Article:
The key word is interaction, and in fact, under the conditions prevailing in early modern European states, there was far more leeway for bargaining and compromise between rulers and ruled than is commonly supposed. To begin with, there is the nature of the political space within which interaction occurred. The political landscape of early modern Europe was littered with sovereignties large and small inherited from the feudal structures of earlier times. It is precisely the subordination of local sovereignties to a centralizing and overarching suzerain power (in this book called, somewhat anachronistically, “the ‘national’ claimant to power”) that constitutes the classic example of formation into the modern and unitary state. Classic, certainly, but misleading nonetheless. It obscures the extent to which, during this period, states were composite entities characterized by an unstable trio: national claimants to power/local rulers/ordinary people. The permutation of power relations between these three elements produced an evolving series of complex political situations which, seen from a comparative European viewpoint, put the process of State-formation in a novel perspective.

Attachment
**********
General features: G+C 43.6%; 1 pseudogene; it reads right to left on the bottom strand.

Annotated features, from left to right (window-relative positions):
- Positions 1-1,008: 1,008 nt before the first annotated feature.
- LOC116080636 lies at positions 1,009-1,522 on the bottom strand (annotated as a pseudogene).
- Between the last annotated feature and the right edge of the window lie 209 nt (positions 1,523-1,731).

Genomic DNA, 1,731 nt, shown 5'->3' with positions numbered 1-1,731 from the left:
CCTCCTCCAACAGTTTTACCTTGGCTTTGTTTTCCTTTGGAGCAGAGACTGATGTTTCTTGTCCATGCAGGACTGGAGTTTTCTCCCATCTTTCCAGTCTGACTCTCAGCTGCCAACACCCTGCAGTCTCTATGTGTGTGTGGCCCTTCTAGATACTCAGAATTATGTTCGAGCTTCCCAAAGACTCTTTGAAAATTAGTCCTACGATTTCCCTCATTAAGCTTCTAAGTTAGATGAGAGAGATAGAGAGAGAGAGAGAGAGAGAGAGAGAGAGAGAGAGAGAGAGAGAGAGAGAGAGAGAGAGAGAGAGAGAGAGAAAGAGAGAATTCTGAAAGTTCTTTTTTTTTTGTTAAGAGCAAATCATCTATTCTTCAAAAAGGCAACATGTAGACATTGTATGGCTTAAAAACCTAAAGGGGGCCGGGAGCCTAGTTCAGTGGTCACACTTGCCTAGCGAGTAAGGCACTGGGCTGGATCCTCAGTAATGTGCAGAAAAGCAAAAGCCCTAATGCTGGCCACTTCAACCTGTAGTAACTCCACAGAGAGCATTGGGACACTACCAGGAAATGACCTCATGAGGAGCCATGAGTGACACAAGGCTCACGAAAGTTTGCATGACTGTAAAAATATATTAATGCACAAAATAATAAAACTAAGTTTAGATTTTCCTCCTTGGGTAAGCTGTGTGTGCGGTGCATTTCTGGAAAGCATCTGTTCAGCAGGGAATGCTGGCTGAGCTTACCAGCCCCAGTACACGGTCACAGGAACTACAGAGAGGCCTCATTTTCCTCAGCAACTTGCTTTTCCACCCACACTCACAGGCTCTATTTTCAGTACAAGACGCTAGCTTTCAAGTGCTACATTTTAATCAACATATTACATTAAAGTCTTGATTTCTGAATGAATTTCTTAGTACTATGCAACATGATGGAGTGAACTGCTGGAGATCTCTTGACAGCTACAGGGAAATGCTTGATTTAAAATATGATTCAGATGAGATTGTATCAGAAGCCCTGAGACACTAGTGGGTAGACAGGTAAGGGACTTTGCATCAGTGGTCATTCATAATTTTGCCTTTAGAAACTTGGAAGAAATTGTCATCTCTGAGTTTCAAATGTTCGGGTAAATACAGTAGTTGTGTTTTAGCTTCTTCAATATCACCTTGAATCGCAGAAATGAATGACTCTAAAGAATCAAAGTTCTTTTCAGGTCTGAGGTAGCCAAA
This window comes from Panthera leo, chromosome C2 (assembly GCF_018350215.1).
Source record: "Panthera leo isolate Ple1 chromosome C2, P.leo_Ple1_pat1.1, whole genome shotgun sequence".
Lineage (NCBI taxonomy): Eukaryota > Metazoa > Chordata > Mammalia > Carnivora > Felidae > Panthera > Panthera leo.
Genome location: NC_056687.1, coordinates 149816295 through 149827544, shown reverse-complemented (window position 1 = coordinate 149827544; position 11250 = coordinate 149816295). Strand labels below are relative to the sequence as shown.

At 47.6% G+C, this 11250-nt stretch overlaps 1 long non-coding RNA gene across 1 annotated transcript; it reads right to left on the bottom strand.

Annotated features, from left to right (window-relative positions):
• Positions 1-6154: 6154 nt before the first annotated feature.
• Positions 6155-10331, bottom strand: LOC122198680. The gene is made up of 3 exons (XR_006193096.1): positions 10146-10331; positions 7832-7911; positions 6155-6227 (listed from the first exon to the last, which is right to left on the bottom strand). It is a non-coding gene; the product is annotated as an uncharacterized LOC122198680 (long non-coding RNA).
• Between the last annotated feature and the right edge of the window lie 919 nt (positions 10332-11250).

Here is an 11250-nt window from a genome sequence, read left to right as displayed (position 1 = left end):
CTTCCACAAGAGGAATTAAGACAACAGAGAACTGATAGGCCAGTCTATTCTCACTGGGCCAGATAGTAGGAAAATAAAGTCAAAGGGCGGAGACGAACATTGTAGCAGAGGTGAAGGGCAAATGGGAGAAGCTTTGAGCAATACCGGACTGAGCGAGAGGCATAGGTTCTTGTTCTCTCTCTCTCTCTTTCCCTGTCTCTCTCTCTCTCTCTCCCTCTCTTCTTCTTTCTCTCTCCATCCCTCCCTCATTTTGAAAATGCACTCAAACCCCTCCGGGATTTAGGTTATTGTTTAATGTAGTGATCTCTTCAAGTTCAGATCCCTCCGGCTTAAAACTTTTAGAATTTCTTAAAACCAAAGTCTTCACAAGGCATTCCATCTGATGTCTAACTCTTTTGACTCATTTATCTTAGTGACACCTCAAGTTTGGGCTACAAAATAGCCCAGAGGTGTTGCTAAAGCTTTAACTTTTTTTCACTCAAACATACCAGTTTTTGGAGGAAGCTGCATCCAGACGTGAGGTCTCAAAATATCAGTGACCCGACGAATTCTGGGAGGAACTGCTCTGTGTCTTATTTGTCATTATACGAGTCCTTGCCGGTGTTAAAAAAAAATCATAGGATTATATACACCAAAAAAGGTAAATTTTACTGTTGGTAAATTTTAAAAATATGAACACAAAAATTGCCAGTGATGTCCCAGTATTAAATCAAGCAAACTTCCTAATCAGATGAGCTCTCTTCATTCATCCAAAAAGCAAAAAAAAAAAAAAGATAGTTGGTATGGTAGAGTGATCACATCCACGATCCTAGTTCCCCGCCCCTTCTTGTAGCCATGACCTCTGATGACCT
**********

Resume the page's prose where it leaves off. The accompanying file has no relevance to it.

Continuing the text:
How novel will be for readers to decide, probably on the basis of how convincing the author’s remarks are when applied to the history of the country they are most familiar with. They may be assured of reading a historian in control of his wide-ranging interdisciplinary sources and blessed with a lucid--and, why not say so?--exciting manner of writing. They may take exception to instances of over-eagerness such as when the author refers to the “disintegration of the Roman Catholic church” to signify the changing of gears which that basic engine of Latin Christendom was obliged to carry out. They will certainly be required to match the author’s narrative verve with their concentrated attention. They will appreciate the simple diagrams that effectively evoke the dynamics of process (and lend themselves easily for use with blackboard and chalk or overhead projectors). As suggested earlier, some readers may find the concept ‘ordinary people’ unsatisfying since it so conveniently blurs the class antagonisms to which several generations of Marxist historians have accustomed us. Others may find that the author, in his strenuous efforts to show that the Nation-State is not the historically preordained outcome of political activity in the period under study, has merely shown that history is one damned thing after another. It will be clear that the author is exploiting a relatively new and rich vein of historical research informed by interdisciplinary cooperation (plus controversy, of course) and a welcome lack of inhibition in the face of elite and nation-centred histories. In the capable hands of practitioners such as Professor te Brake, this line of research with its breaking and entering should produce a rich haul of loot.

Albert Jordan
Concordia University, Montreal